Fruits of Lunacy: PART TWO, Providence, Rhode Island, USA – 1997


I mean I can’t be the saint people dream of now. People want a street angel. They want a saint but with a cowboy mouth. Somebody to get off on when they can’t get off on themselves. I think that’s what Mick Jagger is trying to do, what Bob Dylan seemed to be for a while. A sort of God in our image, ya know? Mick Jagger came close but he got too conscious. For a while he gave me hope. I want it to be perfect, ’cause it’s the only religion I got. In the old days people had a Jesus and those people to embrace. They created a God with all their belief energies and when they didn’t dig. But it’s too hard now. We’re earthy people and the old saints just don’t make it, and the old God is just too far away. He don’t represent our pain no more. His words don’t shake through us no more. Any great motherfucker rock ’n roll song can raise me higher than all of Revelations. We created rock ’n roll from our own image, it’s our child.”

Sam Shepard

Cowboy Mouth

I graduated from high school in Providence, Rhode Island in 1996 and went off to college in the South. I spent a semester focusing on brooding in my dorm room, singing and playing derivative on guitar at the campus coffee shop, and taking psychedelics. In those pursuits, I thrived. Unfortunately, that was not a course of study offered by the college. And, since my unsanctioned independent study in being a cliche took up so much of my time and energy, not much remained for classes. So, consequently, I became one of those first semester casualties, receiving a polite letter from an academic dean explaining that I was no longer welcome to take up space at their institution of higher learning. 

Upon returning to Providence, I spent some months sleeping days away in my childhood bedroom and working nights at a basement bar and lounge off Thayer Street, on the East Side. The owner was a tall, ginger named James. James was a former Air Force load master, who graduated from Johnson & Wales University with a degree in hospitality. His grandfather had bought the building, a huge, second-empire Victorian house, from a retired doctor back in the nineteen-sixties. The doctor kept his practice on the first floor, his residence on the second floor, and servants’ quarters on the third floor. The surprisingly large basement had been used for medical records and equipment storage. James and his wife, Mona, lived on the second floor and rented the first floor as a small art gallery and events space. When James graduated, his mom loaned him the money to renovate the basement space as a bar and lounge and called it The Downward Spiral.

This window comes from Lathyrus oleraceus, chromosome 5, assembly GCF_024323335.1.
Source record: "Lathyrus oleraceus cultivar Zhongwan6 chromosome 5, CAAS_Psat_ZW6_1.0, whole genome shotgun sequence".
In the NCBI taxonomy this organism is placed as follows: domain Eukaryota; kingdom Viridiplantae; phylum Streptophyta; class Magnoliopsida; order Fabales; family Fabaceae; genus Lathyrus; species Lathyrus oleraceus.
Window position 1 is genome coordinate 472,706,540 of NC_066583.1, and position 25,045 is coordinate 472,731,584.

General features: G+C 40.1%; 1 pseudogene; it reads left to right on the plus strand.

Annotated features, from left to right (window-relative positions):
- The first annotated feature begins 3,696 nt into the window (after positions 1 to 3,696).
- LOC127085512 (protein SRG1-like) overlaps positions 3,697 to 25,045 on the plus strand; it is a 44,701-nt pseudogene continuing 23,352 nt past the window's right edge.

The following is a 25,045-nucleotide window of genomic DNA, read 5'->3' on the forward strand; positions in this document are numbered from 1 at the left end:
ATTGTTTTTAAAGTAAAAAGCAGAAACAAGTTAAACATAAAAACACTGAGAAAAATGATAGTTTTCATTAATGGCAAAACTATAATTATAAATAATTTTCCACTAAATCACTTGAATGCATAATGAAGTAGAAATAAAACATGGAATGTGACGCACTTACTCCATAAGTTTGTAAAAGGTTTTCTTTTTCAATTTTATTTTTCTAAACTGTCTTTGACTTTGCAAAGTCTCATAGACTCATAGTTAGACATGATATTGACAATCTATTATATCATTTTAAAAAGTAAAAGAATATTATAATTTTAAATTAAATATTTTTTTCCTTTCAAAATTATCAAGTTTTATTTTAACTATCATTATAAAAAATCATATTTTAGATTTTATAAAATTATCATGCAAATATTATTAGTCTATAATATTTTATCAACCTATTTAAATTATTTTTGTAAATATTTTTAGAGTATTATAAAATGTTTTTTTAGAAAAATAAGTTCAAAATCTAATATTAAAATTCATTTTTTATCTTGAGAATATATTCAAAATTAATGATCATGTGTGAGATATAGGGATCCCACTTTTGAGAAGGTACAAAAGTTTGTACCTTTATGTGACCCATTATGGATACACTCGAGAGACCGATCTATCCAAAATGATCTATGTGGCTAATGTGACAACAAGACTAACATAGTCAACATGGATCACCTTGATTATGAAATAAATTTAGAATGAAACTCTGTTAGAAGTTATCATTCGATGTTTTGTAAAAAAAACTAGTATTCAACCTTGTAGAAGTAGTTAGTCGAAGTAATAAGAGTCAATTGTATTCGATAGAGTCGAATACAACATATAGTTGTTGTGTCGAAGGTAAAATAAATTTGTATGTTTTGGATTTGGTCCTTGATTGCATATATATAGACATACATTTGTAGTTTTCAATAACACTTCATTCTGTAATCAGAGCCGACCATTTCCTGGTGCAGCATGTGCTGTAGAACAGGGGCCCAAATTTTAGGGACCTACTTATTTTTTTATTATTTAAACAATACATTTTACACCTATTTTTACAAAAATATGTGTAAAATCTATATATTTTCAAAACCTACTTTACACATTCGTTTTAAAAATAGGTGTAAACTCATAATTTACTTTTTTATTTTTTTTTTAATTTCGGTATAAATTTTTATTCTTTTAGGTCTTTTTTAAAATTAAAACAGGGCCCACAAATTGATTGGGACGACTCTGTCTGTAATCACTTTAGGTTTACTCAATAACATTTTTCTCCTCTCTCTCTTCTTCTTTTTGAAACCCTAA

I was initially hired as manual labor at the Downward Spiral, helping James to finish the basement space. Rather than paying additional employer taxes, or a decent wage, James kept me on “under the table” to tend bar, learning the craft from our main bartender, Mona. Also, I was nineteen and not legally permitted to work behind the bar. As a condition of working in this capacity, he agreed to rent me the third-floor space for $150 per month. If asked, I was to say I was a barback who refilled ice wells and did not handle open containers. 

James kept his drum kit in the large liquor and keg storeroom because Mona wouldn’t let him keep them in their apartment. I mean, who could blame her? He was an outstanding drummer and, after locking the bar for the night, we would jam for hours, him on drums and me on guitar. We would figure out how to play cover songs or just make up our own. James was as impressed with my vocals as I was with his percussion. It wasn’t long before we added two more members to the late-night jam sessions. When The Downward Spiral started attracting more of a crowd, James had hired a guy named Dennis to work the door. Dennis had dark skin, and a magnetic smile. Although he was well built and had an intimidating number of visible piercings, he could almost always diffuse any conflict without resorting to aggression. What we didn’t know when James hired him was that Dennis was a classically trained pianist who studied at Berklee College of Music in Boston for a year before he quit because his mother got cancer. He moved his keyboard into the storeroom and joined what the three of us took to calling “music therapy.” 

Finally, there was Jenny. A mixed media art student at Rhode Island School of Design, Jenny was pale, with a shaggy bob haircut she chopped and dyed herself with fabric shears and Kool-Aid packets. She would frequent the Spiral with her girlfriend, Haley, shortly before last call, after working late in the studio. Jenny was a bass player who had performed with Haley in a performance-art, cabaret-style duo, a la Dresden Dolls. When Haley and Jenny broke up, Jenny did not take it well and became a perfect candidate for our therapy sessions. 

At some point, we realized that we were pretty good, and between cover songs and a few originals, we had enough material for a set. James and Mona set up a corner of the bar as a small stage, hung some secondhand PAR can lights from the low ceiling, and bought a used P.A. system. On a Thursday night, I stepped on stage with my guitar in front of about a dozen people, introduced the band, and James counted the four of us in for our debut gig. We called ourselves Below Me.